Jungle Boogie

Trip Start Jul 18, 2008
Trip End Sep 01, 2008

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Friday, August 29, 2008

Well we got back from safely from the Amazon Jungle late yesterday evening without any major events.  In fact the scariest part of the entire five days was definitely the bus ride back, and that´s saying something given all the dangerous and poisonous creepy crawlies we encountered (see below!).  The part of the Amazonian jungle that we went to is called the Manu national park and is a vast area of lowland eastern Peru (20,000 sq km or according to the blurb ´about the size of Wales´).  It was designated a Biosphere Reserve in 1977 and a World Natural Heritage Site in 1987 and so hasn´t suffered from damage by logging etc that other Amazonian areas have.  The park is divided into three zones: the largest sector, to the west, is the zona natural comprising is essentially closed to unauthorized visitors.  There are indigenous groups in this area that have had little or no contact with the outside world and they don´t want any either (they´re known to have killed researchers and tourists that have strayed too far into their hood!).  The second sector is the experimental zone where controlled research and tourism activities are permitted while the third sector is known as the cultural zone and this is where we were headed (by the way the tour company we used was SAS travel and are well respected).  That´s not to say that the cultural zone isn´t remote or uninteresting.  In fact after the crowds of tourists and tour groups in and around Machu Picchu it was a relief that very few tourists seem that interested going into the jungle which means that you feel a bit less sheepish.  The first day of the trip brought us by bus into the park itself and then on the second day we left the bus for a boat and started criusing down the Madre de Dio or Mother of God river.  This was really fantastic as you get to go deep into the jungle very quickly.  Travelling by boat is also alot easier on the stomach than the bouncing on the bus!  We stopped off to refuel at a village called Boca Manu where there was an intense football match being held between rival villages.  In terms of culture this was definitely the highlight of the trip so far as it seems that all the towns and cities that we´ve visited are either really touristic or really grim so it was great to see a remote village getting on really well with life without having to lose themselves completely to tourism.  It was just great to have a look around and see what the locals were getting up to on a Sunday afternoon.  One thing that I thought was brilliant was that they were knocking fruit (maybe Papaya) off the trees and frying it on the sidelines for the kids and players, the Amazonian equvalent of orange segments!  In case you´re interested the game ended one all, a result that didn´t seem to please either side!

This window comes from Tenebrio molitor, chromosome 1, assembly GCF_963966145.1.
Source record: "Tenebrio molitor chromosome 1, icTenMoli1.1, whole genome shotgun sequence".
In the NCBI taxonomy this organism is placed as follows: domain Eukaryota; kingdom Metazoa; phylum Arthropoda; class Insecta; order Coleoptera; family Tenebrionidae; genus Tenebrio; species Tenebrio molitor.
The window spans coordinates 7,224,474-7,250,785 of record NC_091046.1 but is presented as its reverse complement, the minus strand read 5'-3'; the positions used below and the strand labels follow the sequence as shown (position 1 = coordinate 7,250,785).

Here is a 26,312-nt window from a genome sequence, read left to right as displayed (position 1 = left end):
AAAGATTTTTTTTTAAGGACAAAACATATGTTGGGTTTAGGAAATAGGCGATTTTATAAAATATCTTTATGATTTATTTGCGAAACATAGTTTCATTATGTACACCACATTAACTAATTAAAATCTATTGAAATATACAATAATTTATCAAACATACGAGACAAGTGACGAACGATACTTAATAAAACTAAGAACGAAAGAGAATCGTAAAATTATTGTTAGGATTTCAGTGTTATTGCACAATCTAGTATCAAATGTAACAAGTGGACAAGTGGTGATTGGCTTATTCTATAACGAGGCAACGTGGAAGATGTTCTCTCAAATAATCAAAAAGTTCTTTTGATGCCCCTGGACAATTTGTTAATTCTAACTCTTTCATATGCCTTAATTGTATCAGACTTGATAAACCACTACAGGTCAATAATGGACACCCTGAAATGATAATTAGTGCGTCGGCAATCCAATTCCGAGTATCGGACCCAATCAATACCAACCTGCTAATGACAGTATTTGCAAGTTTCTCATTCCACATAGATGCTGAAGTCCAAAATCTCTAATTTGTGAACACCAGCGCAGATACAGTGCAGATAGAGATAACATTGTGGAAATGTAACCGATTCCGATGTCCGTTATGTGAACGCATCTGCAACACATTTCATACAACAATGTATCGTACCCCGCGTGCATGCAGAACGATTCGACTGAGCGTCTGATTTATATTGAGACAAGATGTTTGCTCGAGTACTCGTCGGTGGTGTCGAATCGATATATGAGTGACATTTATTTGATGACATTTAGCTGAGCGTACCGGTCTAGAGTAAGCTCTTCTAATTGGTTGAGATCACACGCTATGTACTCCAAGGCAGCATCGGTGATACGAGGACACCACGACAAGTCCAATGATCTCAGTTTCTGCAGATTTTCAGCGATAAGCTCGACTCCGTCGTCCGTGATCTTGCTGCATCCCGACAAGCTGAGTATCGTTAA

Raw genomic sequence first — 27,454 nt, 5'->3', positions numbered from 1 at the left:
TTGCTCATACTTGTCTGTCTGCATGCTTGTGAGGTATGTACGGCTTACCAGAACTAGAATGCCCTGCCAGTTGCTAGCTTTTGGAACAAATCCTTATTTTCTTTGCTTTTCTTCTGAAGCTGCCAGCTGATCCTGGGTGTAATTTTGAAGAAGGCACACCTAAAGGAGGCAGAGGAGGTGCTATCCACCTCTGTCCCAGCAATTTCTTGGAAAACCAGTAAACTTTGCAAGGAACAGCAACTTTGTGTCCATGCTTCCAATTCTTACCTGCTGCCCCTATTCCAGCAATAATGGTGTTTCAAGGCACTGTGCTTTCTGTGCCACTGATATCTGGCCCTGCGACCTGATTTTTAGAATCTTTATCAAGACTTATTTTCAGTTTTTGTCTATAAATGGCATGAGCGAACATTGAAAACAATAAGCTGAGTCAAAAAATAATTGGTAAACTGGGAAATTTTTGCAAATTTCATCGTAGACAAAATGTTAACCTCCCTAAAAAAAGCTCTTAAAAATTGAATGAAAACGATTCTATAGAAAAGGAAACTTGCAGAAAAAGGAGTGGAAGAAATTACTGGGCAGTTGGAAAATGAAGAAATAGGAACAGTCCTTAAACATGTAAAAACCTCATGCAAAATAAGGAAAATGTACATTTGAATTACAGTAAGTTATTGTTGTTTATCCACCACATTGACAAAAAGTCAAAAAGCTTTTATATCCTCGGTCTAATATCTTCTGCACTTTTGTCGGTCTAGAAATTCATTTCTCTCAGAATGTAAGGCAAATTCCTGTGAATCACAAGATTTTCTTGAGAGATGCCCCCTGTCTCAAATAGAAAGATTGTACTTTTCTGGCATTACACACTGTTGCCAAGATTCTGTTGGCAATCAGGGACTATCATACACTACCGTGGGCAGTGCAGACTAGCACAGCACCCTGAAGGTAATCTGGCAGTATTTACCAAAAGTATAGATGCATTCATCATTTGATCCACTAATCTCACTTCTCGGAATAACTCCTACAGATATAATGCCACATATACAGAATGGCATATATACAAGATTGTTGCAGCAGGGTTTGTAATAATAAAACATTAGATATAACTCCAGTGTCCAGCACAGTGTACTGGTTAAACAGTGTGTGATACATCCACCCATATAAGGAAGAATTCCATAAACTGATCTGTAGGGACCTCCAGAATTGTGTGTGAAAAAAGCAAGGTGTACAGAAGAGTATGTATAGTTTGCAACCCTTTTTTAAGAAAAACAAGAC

Over the next day we travelled further down the river and went to see the Macaw Lick.  This is where all the parrots and macaws come from a wide radius to take advantage of the minerals in the ground.  These birds eat some toxic fruit as part of their diet and use the salt lick to ease their aching stomachs (a bit like Alca Seltzer for birds!).  Up until this point we had been spotting and identifying birds here and there as we zoomed by in the boat but the numbers, diversity and colours of the birds at the salt lick was really fantastic.  By the way our guide (Michel) was brilliant and had a scope and tripod focused in on everything in seconds and then pointed out the species in the taxonomic book.  That night we went to see the Mammal Lick which is the same idea but is visited by Tapirs and other mammals.  Unfortunately none of them showed up for us which was a bit of a disappointment but was more than compensated for by the night time walk back to the lodge where there were all sorts of really poisonous insects and spiders.  Most of the spiders are fairly relaxed, even the huge ones, but its the bullet ants that you really have to watch out for.  These guys are solitary ants, around an inch long, and have one of the most painfull stings of all.  The other thing is that they are everywhere...at one point Eilis pointed out to Michel that there was one on his leg!   Even he was a bit freaked out by this as he has had the dubious pleasure of being stung by one before.  After all that excitment we really didn´t need to encounter a rainbow boa (around 1.5 meters long!) on the way back to the lodge but as with most of the large animals in the jungle he was very relaxed and just made his way slowly back into his hole in the wall.  The next morning at 5am we went to the oxbow lake to see the giant river otters.  These guys are great fun and come right up to the boat honking and hollering to tell you to piss off and let them eat their fish in peace (at least that was my translation).  We also saw more birds including Hoatzins which made me quite excited as I´ve only ever heard about them in books on the evolution of birds (they´re a bit a living fossil as the chicks have teeth!).  We also got to see howler monkeys but you tend to hear them more than see them as they make some racket!
After all that its actually really nice to be back in civilization (the jungle is a nice place to visit but not to stay!).  I hope all is going well there with everyone and I´ll be back on Tuesday which I´m strangely looking forward too.
Talk soon,

Ps I screwed up with the e mail alerts for a few of the blogs so if you think you´ve missed any and feel like reading them just check the list  
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